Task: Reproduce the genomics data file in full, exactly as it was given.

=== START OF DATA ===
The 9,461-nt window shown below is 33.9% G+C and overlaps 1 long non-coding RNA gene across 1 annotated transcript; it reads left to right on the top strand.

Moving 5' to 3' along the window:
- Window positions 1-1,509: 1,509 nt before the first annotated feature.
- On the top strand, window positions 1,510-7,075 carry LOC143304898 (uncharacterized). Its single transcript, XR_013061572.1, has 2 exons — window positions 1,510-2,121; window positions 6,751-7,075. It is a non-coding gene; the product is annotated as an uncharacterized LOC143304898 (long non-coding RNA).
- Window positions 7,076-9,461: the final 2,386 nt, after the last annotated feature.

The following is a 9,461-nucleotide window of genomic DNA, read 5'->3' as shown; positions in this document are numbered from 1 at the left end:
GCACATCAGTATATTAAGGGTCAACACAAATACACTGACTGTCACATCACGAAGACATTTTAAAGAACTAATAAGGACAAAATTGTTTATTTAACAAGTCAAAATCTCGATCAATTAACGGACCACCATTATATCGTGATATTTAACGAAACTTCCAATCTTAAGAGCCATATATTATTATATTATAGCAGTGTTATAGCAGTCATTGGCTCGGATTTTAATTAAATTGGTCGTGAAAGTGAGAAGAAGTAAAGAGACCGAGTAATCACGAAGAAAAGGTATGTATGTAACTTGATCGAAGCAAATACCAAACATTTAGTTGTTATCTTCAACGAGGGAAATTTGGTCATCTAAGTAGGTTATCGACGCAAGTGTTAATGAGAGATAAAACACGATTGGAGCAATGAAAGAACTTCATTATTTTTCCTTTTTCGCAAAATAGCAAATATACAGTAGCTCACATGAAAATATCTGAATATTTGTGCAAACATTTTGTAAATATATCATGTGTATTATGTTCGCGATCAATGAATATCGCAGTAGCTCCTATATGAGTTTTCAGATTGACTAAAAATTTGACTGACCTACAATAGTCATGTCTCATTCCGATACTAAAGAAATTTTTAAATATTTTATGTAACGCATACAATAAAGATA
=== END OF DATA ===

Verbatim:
The 9,461-nt window shown below is 33.9% G+C and overlaps 1 long non-coding RNA gene across 1 annotated transcript; it reads left to right on the top strand.

Moving 5' to 3' along the window:
- Window positions 1-1,509: 1,509 nt before the first annotated feature.
- On the top strand, window positions 1,510-7,075 carry LOC143304898 (uncharacterized). Its single transcript, XR_013061572.1, has 2 exons — window positions 1,510-2,121; window positions 6,751-7,075. It is a non-coding gene; the product is annotated as an uncharacterized LOC143304898 (long non-coding RNA).
- Window positions 7,076-9,461: the final 2,386 nt, after the last annotated feature.

The following is a 9,461-nucleotide window of genomic DNA, read 5'->3' as shown; positions in this document are numbered from 1 at the left end:
GCACATCAGTATATTAAGGGTCAACACAAATACACTGACTGTCACATCACGAAGACATTTTAAAGAACTAATAAGGACAAAATTGTTTATTTAACAAGTCAAAATCTCGATCAATTAACGGACCACCATTATATCGTGATATTTAACGAAACTTCCAATCTTAAGAGCCATATATTATTATATTATAGCAGTGTTATAGCAGTCATTGGCTCGGATTTTAATTAAATTGGTCGTGAAAGTGAGAAGAAGTAAAGAGACCGAGTAATCACGAAGAAAAGGTATGTATGTAACTTGATCGAAGCAAATACCAAACATTTAGTTGTTATCTTCAACGAGGGAAATTTGGTCATCTAAGTAGGTTATCGACGCAAGTGTTAATGAGAGATAAAACACGATTGGAGCAATGAAAGAACTTCATTATTTTTCCTTTTTCGCAAAATAGCAAATATACAGTAGCTCACATGAAAATATCTGAATATTTGTGCAAACATTTTGTAAATATATCATGTGTATTATGTTCGCGATCAATGAATATCGCAGTAGCTCCTATATGAGTTTTCAGATTGACTAAAAATTTGACTGACCTACAATAGTCATGTCTCATTCCGATACTAAAGAAATTTTTAAATATTTTATGTAACGCATACAATAAAGATA